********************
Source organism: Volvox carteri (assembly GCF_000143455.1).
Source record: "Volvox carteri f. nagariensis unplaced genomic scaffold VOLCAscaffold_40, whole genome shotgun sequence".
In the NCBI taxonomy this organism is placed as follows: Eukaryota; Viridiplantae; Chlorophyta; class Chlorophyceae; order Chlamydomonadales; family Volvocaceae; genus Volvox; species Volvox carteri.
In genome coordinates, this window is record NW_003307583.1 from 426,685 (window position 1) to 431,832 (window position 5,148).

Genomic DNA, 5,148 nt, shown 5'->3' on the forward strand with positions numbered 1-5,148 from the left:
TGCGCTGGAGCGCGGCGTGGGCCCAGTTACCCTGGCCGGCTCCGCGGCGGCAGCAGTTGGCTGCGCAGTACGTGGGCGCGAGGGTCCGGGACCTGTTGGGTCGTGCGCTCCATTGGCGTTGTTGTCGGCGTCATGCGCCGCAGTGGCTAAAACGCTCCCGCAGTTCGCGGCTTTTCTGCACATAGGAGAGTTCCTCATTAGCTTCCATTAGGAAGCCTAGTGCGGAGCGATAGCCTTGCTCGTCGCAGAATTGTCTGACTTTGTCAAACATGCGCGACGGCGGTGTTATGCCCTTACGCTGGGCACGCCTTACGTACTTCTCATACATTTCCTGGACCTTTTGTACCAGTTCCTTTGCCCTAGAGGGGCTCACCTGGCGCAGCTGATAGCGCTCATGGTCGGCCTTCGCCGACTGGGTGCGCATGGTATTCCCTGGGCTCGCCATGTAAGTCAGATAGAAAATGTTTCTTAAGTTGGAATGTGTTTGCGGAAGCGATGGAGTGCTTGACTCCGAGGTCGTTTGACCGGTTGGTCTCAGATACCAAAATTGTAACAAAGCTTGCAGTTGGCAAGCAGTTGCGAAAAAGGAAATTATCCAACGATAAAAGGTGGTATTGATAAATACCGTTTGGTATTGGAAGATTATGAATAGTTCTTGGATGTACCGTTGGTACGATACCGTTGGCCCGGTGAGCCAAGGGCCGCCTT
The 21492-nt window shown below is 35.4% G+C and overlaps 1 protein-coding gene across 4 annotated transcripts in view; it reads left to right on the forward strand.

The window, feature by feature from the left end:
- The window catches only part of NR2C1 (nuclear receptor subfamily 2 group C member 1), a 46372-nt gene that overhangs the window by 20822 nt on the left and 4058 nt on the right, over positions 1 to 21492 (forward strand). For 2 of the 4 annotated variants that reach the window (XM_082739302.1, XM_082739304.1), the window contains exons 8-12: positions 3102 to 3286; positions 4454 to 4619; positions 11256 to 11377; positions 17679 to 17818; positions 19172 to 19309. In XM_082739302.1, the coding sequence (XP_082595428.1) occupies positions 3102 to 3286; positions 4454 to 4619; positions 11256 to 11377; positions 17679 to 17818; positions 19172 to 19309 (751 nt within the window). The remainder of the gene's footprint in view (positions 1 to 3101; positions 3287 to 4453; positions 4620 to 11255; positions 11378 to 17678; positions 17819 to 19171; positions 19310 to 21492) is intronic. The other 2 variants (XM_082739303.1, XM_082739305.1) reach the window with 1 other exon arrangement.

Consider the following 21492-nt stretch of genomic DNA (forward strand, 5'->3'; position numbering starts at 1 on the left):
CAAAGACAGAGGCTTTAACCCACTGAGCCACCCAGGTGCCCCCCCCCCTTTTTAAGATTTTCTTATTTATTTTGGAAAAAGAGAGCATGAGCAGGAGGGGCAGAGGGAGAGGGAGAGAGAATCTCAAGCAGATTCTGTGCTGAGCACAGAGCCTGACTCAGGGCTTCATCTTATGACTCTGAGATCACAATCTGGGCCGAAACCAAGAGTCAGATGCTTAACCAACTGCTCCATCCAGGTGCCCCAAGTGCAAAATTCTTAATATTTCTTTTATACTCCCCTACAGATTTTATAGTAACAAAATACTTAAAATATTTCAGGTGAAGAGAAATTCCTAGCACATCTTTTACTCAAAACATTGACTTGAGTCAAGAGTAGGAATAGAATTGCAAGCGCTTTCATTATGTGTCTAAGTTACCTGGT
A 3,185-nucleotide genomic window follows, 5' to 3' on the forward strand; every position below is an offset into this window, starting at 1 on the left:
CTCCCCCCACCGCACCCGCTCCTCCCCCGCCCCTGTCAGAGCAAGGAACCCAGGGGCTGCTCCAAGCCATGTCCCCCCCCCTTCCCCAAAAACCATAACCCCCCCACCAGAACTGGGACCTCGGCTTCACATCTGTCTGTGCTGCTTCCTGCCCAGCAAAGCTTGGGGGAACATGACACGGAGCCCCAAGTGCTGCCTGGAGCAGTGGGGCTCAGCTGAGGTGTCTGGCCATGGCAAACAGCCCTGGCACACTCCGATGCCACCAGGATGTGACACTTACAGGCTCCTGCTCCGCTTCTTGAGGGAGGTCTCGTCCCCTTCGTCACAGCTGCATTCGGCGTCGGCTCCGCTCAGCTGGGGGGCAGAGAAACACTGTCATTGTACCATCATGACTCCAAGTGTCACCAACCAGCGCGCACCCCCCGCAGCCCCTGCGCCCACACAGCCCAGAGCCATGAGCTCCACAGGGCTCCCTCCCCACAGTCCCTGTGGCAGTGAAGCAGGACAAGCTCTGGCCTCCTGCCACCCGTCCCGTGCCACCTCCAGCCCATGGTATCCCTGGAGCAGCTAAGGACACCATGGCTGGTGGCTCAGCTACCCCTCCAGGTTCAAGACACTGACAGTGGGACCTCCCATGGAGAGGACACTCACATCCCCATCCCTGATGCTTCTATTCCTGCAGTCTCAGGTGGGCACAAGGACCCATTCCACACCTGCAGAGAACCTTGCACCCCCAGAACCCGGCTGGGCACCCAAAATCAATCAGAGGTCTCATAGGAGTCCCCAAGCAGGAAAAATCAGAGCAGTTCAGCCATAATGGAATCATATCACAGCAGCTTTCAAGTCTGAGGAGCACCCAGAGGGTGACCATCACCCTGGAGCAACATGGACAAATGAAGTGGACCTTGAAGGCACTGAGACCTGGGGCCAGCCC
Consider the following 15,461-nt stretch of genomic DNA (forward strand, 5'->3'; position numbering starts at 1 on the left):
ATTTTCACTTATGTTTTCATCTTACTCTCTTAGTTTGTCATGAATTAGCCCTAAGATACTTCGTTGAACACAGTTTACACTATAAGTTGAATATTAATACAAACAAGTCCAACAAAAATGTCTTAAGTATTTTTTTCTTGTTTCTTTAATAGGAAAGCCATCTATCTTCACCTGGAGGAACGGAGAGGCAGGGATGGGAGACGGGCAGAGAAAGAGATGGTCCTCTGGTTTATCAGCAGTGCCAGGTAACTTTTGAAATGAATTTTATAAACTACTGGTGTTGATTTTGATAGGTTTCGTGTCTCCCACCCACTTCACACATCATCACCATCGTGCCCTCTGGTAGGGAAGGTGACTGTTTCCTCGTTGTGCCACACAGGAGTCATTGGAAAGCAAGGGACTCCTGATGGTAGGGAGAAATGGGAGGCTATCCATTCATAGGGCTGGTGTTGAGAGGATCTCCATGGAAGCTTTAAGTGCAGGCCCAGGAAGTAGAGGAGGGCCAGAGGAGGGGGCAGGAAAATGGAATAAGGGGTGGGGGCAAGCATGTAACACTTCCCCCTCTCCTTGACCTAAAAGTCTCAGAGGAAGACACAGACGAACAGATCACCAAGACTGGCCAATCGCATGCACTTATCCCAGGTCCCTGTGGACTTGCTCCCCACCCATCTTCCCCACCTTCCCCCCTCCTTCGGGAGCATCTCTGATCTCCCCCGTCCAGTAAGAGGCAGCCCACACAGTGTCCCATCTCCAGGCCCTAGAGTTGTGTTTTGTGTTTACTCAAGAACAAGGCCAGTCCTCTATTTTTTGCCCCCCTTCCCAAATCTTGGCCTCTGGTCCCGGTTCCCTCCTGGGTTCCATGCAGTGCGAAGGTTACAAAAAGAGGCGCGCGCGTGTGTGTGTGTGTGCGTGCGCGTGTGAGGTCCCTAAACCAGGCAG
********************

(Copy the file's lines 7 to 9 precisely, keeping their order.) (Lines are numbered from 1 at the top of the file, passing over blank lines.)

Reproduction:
The 21492-nt window shown below is 35.4% G+C and overlaps 1 protein-coding gene across 4 annotated transcripts in view; it reads left to right on the forward strand.

The window, feature by feature from the left end:
- The window catches only part of NR2C1 (nuclear receptor subfamily 2 group C member 1), a 46372-nt gene that overhangs the window by 20822 nt on the left and 4058 nt on the right, over positions 1 to 21492 (forward strand). For 2 of the 4 annotated variants that reach the window (XM_082739302.1, XM_082739304.1), the window contains exons 8-12: positions 3102 to 3286; positions 4454 to 4619; positions 11256 to 11377; positions 17679 to 17818; positions 19172 to 19309. In XM_082739302.1, the coding sequence (XP_082595428.1) occupies positions 3102 to 3286; positions 4454 to 4619; positions 11256 to 11377; positions 17679 to 17818; positions 19172 to 19309 (751 nt within the window). The remainder of the gene's footprint in view (positions 1 to 3101; positions 3287 to 4453; positions 4620 to 11255; positions 11378 to 17678; positions 17819 to 19171; positions 19310 to 21492) is intronic. The other 2 variants (XM_082739303.1, XM_082739305.1) reach the window with 1 other exon arrangement.